Steve's Reviews > The White War: Life and Death on the Italian Front 1915-1919

The White War by Mark  Thompson
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's review
Sep 06, 11

bookshelves: history, non-fiction, war
Read in September, 2011

On the hardcover version of Mark Thompson’s The White War: Life and Death on the Italian Front, there’s a remarkable picture of tiny soldiers jumping out of their snow packed trenches. In front of them is the steep side of a mountain. Talk about the Mountains of Madness! But that’s pretty much the Italian front in World War 1. Overall Thompson does a fine job with this criminally overlooked part of the war, providing a good shapshot of Italian politics, military tactics, and the various historical personalities involved. At its best The White War is a cultural history of the war in Italy (and you can clearly see the roots of the coming Fascist state). It’s also a superb resource for Hemingway junkies seeking background for Farewell to Arms. I couldn’t help but think that a shorter version of the book would of made an excellent appendix to Paul Fussell’s The Great War and Modern Memory.

So why only 3 stars? Well, truth be told, I found The White War a slog to read. I don’t know what it is about World War 1 books, but it always seems to result in a numbing list of stupid assaults ordered by stupid generals against hills with numbers. (Not too long back I had a similar reading experience involving the battle for the Somme.) The landscape (or in this case, mountain ranges) soon becomes a battered pudding of earth and flesh, with multiple layers. No wonder this generation felt so lost. My distracted reading aside, one of the best chapters in the book is devoted to Italian war poets, and left me wanting Thompson to expand this chapter into longer study. The poems – or excerpts, are that good. Anyone who has read, and admired, the World War 1 poets (who are largely represented as English), should read this chapter.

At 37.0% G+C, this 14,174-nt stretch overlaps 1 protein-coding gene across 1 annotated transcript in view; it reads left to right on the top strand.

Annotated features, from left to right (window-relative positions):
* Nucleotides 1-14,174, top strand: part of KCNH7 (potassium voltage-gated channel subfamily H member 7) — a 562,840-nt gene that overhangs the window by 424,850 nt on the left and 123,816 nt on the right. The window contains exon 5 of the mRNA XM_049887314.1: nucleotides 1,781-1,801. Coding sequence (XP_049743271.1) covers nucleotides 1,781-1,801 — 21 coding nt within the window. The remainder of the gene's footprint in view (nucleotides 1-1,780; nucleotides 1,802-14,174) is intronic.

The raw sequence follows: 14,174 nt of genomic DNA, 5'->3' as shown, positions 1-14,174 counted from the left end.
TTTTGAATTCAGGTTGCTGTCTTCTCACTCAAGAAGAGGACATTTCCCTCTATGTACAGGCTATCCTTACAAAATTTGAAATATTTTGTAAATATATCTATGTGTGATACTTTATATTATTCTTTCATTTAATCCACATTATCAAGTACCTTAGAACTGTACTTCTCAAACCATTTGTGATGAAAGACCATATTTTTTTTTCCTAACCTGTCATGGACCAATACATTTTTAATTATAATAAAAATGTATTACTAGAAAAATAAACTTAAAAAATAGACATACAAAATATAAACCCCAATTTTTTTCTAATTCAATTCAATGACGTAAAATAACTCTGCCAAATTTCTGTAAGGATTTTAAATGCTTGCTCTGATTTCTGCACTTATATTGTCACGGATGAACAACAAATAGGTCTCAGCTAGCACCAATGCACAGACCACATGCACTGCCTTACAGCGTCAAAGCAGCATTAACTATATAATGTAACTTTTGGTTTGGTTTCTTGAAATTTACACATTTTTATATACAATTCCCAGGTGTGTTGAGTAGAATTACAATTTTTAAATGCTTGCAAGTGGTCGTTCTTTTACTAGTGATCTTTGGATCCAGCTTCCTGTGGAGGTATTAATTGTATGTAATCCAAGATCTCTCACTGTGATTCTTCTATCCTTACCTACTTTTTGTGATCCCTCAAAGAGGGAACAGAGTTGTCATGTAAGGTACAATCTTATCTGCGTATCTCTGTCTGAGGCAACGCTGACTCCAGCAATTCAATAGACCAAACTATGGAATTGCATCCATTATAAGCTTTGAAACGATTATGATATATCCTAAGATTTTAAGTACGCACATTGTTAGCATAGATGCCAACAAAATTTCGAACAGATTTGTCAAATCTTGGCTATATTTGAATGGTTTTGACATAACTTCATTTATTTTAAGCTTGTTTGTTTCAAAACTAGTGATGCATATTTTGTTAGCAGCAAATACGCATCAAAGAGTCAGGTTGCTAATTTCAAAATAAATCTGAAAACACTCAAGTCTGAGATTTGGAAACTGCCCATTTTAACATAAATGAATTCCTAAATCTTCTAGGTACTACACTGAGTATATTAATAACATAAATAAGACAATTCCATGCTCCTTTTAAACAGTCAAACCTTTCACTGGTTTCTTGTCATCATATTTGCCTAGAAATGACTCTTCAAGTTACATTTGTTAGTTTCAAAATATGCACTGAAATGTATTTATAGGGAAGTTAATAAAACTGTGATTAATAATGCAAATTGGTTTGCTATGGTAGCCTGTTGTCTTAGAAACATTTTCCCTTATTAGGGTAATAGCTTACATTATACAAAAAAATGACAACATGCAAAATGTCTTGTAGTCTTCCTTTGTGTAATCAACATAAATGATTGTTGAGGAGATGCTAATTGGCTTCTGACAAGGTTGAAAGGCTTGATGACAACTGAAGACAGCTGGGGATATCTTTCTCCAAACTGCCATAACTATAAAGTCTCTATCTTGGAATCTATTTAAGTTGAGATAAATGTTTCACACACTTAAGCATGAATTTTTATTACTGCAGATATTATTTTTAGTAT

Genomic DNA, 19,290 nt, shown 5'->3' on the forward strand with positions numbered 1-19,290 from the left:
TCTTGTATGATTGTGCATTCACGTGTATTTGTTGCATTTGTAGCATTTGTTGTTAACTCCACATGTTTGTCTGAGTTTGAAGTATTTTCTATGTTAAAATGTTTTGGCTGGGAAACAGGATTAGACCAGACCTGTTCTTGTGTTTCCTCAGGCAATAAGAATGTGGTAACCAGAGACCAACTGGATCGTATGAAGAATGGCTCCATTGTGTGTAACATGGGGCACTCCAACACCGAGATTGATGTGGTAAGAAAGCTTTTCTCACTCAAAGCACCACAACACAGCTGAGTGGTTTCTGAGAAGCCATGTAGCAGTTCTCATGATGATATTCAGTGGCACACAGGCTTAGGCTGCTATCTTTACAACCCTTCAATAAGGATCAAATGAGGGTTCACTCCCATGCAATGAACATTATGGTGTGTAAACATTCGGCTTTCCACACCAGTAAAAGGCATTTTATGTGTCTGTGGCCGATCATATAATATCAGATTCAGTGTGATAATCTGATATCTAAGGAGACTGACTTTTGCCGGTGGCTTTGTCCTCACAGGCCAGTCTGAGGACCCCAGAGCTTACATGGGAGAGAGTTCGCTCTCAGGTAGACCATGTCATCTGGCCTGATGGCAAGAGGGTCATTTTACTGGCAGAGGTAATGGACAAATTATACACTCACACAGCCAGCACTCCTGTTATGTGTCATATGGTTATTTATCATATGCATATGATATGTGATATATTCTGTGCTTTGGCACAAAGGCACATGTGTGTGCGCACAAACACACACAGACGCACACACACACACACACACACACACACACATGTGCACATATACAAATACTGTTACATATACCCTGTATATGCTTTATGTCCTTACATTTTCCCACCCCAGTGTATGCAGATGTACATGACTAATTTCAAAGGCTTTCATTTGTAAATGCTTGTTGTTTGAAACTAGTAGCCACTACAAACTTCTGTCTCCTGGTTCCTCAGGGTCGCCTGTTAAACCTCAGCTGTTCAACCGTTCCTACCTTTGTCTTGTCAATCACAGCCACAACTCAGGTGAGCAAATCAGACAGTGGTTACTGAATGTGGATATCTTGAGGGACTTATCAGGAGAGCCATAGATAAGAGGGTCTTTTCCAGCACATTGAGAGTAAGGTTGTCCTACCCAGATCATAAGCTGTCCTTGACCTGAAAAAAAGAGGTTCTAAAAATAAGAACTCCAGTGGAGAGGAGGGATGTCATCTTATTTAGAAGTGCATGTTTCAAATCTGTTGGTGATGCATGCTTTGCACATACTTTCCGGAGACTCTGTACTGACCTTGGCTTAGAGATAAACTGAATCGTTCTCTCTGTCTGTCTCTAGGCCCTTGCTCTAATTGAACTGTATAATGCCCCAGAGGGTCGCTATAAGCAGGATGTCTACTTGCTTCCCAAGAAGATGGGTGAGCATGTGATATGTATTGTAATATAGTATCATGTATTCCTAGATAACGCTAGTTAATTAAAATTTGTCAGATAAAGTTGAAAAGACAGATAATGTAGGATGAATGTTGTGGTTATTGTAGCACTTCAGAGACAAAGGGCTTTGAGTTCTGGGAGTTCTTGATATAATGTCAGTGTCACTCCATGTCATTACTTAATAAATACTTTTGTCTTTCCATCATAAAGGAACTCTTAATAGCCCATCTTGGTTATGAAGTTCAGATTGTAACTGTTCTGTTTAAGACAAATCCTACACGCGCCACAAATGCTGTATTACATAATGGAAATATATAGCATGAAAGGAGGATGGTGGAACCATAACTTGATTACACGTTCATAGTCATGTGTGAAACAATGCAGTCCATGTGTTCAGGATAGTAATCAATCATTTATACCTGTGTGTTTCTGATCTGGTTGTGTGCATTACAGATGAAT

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Comments (showing 1-6 of 6) (6 new)

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message 1: by Paula (new)

Paula Italian WWI poets,such as?

Steve Giuseppe Ungaretti is the main one (I really liked his stuff), but also Clemente Rebora and Fausto Martini. There's also some political stuff that I didn't like. The author found a collection (with uncut pages) in Oxford's Bodlien Library. It also helped that he's obviously a lover of poetry.

message 3: by Brad (new)

Brad All authors from WWI, from every nation that fought, have been amongst the best, and many remain faves. Thanks for pointing me towards the Italians, Steve.

Steve Thank you!

Roman Colombo I'm reading this right now and slog is the best word. How did you stay interested?

Steve Roman wrote: "I'm reading this right now and slog is the best word. How did you stay interested?"

I had recently re-read Hemingway's Farewell to Arms, so that powered me up for the ordeal. It does deepen your understanding of that novel (as well as the late novel, Across the River and Into the Trees), , and Hemingway's personal experience, but beyond that it's a snooze.

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